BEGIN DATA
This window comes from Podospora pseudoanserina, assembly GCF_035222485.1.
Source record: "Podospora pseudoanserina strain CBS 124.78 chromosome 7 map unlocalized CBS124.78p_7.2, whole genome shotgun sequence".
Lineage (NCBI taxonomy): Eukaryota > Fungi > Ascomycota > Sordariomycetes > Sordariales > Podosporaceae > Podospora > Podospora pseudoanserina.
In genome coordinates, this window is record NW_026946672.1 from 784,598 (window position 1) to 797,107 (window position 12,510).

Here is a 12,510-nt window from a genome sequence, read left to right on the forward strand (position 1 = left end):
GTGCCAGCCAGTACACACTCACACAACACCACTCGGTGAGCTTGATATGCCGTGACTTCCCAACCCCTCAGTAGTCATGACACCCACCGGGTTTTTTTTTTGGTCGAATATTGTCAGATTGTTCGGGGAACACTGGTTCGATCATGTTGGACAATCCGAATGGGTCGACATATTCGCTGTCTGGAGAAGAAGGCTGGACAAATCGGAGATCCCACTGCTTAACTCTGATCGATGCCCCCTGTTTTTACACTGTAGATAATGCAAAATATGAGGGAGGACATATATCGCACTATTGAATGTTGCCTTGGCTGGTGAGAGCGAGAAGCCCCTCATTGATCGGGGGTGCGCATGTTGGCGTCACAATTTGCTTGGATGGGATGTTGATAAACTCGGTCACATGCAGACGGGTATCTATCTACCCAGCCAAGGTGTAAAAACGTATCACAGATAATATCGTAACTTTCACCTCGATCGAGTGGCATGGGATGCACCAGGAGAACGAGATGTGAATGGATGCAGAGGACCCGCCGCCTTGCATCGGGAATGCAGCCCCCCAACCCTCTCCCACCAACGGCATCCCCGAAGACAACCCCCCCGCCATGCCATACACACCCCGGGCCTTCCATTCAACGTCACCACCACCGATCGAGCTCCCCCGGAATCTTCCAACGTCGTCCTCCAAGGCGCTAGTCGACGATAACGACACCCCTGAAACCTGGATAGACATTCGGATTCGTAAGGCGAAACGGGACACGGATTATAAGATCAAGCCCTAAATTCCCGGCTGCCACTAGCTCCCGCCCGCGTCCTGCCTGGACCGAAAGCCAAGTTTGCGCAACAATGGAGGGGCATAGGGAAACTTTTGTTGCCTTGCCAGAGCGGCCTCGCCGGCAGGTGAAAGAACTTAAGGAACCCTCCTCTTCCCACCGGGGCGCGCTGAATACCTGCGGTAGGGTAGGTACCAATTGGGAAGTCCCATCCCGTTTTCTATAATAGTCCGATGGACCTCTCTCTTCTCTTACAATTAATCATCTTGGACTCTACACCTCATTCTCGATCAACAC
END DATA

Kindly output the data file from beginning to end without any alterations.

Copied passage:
This window comes from Podospora pseudoanserina, assembly GCF_035222485.1.
Source record: "Podospora pseudoanserina strain CBS 124.78 chromosome 7 map unlocalized CBS124.78p_7.2, whole genome shotgun sequence".
Lineage (NCBI taxonomy): Eukaryota > Fungi > Ascomycota > Sordariomycetes > Sordariales > Podosporaceae > Podospora > Podospora pseudoanserina.
In genome coordinates, this window is record NW_026946672.1 from 784,598 (window position 1) to 797,107 (window position 12,510).

Here is a 12,510-nt window from a genome sequence, read left to right on the forward strand (position 1 = left end):
GTGCCAGCCAGTACACACTCACACAACACCACTCGGTGAGCTTGATATGCCGTGACTTCCCAACCCCTCAGTAGTCATGACACCCACCGGGTTTTTTTTTTGGTCGAATATTGTCAGATTGTTCGGGGAACACTGGTTCGATCATGTTGGACAATCCGAATGGGTCGACATATTCGCTGTCTGGAGAAGAAGGCTGGACAAATCGGAGATCCCACTGCTTAACTCTGATCGATGCCCCCTGTTTTTACACTGTAGATAATGCAAAATATGAGGGAGGACATATATCGCACTATTGAATGTTGCCTTGGCTGGTGAGAGCGAGAAGCCCCTCATTGATCGGGGGTGCGCATGTTGGCGTCACAATTTGCTTGGATGGGATGTTGATAAACTCGGTCACATGCAGACGGGTATCTATCTACCCAGCCAAGGTGTAAAAACGTATCACAGATAATATCGTAACTTTCACCTCGATCGAGTGGCATGGGATGCACCAGGAGAACGAGATGTGAATGGATGCAGAGGACCCGCCGCCTTGCATCGGGAATGCAGCCCCCCAACCCTCTCCCACCAACGGCATCCCCGAAGACAACCCCCCCGCCATGCCATACACACCCCGGGCCTTCCATTCAACGTCACCACCACCGATCGAGCTCCCCCGGAATCTTCCAACGTCGTCCTCCAAGGCGCTAGTCGACGATAACGACACCCCTGAAACCTGGATAGACATTCGGATTCGTAAGGCGAAACGGGACACGGATTATAAGATCAAGCCCTAAATTCCCGGCTGCCACTAGCTCCCGCCCGCGTCCTGCCTGGACCGAAAGCCAAGTTTGCGCAACAATGGAGGGGCATAGGGAAACTTTTGTTGCCTTGCCAGAGCGGCCTCGCCGGCAGGTGAAAGAACTTAAGGAACCCTCCTCTTCCCACCGGGGCGCGCTGAATACCTGCGGTAGGGTAGGTACCAATTGGGAAGTCCCATCCCGTTTTCTATAATAGTCCGATGGACCTCTCTCTTCTCTTACAATTAATCATCTTGGACTCTACACCTCATTCTCGATCAACAC